08.09.19

A La Sainte Terre Aug 2019

A La Sainte Terre August 2019

There are 2 sets of dates for the exact same trip. Both sets of dates are for the summer of 2019. One trip is in June/July, the other is in mid-August. I’ve included a lot of detail here so you don’t need to read any more than you feel called to, but can return to it with questions about dates, length, price, what’s included, etc.

Story

A couple months ago I was driving up the Eastern Sierra on the 395, through the forested hills and meadowed valleys, by the waterways, looking up at the spine of the Sierra on my left, I felt an inspiration come through for an experience I want to create. It was in part inspired by John Muir’s discussion of why he prefers the word saunter to hike, and where the word saunter actually came from:

“I don’t like either the word [hike] or the thing. People ought to saunter in the mountains – not hike! Do you know the origin of that word ‘saunter?’ It’s a beautiful word. Away back in the Middle Ages people used to go on pilgrimages to the Holy Land, and when people in the villages through which they passed asked where they were going, they would reply, ‘A la sainte terre,’ ‘To the Holy Land.’ And so they became known as sainte-terre-ers or saunterers. Now these mountains are our Holy Land, and we ought to saunter through them reverently, not ‘hike’ through them.” John Muir

I read this over and over, delighted with it, because this is how I relate to the Sierra, as a Holy Land. Perhaps my Holy Land, but I’m very aligned with Muir in much of how he felt about the Sierra Nevada. He also coined the nickname “The Range of Light,” which to me so perfectly describes these mountains. Miles and miles of mountains stretching out like fields, clouds forming and scuttling across them with sunlight always breaking through, bathing the granite and forests, effortlessly crafting these other-wordly, golden moments of what feel to me like passionate divinity.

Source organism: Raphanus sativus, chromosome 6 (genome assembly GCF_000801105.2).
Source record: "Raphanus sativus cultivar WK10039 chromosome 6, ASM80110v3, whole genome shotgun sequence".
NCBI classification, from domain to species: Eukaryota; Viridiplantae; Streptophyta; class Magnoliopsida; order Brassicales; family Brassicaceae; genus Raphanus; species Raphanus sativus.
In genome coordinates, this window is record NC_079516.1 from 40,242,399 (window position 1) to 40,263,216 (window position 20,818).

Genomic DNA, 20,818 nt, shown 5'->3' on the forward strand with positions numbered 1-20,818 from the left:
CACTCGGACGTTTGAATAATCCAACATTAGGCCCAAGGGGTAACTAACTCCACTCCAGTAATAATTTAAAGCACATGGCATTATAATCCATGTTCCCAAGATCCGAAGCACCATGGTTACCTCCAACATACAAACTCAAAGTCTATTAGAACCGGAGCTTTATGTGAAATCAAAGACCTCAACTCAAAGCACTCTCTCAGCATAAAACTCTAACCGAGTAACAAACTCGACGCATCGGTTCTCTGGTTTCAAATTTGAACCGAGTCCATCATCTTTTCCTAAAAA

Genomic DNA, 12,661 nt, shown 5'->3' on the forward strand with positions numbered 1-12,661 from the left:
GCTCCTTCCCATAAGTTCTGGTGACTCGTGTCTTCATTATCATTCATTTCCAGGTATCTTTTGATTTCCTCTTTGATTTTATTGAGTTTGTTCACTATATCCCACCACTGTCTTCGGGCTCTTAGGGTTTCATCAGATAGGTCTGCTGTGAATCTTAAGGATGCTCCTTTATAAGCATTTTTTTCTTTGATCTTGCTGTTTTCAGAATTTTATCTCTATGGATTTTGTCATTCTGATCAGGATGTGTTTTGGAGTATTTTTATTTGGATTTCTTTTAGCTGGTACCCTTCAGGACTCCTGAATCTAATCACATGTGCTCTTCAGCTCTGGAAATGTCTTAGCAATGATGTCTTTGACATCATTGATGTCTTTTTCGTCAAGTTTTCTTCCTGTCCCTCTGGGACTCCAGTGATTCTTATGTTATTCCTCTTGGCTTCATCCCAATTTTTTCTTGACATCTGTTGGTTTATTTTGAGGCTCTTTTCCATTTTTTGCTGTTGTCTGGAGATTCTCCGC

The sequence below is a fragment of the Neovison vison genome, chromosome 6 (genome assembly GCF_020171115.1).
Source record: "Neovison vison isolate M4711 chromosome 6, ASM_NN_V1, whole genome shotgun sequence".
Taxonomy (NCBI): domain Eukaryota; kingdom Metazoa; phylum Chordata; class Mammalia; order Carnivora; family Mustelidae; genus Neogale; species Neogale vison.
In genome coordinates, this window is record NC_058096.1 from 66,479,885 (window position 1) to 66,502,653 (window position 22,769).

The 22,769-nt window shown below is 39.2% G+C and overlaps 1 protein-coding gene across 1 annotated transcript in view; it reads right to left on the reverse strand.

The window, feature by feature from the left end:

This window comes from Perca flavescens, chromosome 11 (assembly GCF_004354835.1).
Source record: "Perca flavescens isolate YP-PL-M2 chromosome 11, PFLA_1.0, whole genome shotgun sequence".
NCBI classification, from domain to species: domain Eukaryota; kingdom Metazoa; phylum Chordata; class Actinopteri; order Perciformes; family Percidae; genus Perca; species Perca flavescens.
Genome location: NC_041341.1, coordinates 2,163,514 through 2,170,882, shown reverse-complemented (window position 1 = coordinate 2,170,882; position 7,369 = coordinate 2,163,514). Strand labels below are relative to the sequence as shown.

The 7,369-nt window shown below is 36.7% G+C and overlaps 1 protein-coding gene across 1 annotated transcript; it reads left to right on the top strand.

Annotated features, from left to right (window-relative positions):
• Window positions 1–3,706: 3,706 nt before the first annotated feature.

As I’ve explored the Sierra I’ve fallen more and more in love with a particular zone, what I consider to be the heart of the Sierra. The mountains are treacherously jagged, tall, variable, as magnificent as anywhere in the world, many over 14,000 ft. The valleys are deeply cut, rough and wild, dropping away from the highest peaks to as low as 5000 ft in some places. The visual drama here is different than the carved, domed and smooth stone of Yosemite… this place (to me) feels more wild, more remote, more vast, more ponderous, more mystical, more quieting, more enlivening, and more alluring. This is the Sequoia and Kings Canyon National Parks.

Though Sequoia and Kings are national parks they do not get nearly as many visitors as Yosemite or Glacier do. And because of the vast and rugged nature of the place there are destinations inside that you cannot arrive at in less than 40 miles of hiking, one way, making them solitary places, places where you may see but a few other hikers.

I have longed to share these places with people, to take them into this heart of the world and show it to them in a way that we could begin to approach taking in, and living into, the vastness. The main obstacles have been time and money.

To do the trip right, without rush and in a way where the physical challenges could be done by most people at a basic level of fitness requires 2 weeks. Because of that the costs of everything, food, staff, bear cans, gear and support (because we need food drops in order to keep pack weight reasonable) go up. The time alone for me to organize logistics for something of this length is immense and I dehydrate our veggies and do very detailed meal planning based on participants needs and preferences.

But as I drove up the east side that day feeling the magic of the mountains calling me, feeling the mystery of this expedition singing its song to me, these barriers dropped away. I felt ready to create and offer this unique and special journey to my friends, family, and fellow mountain lovers and journeyors.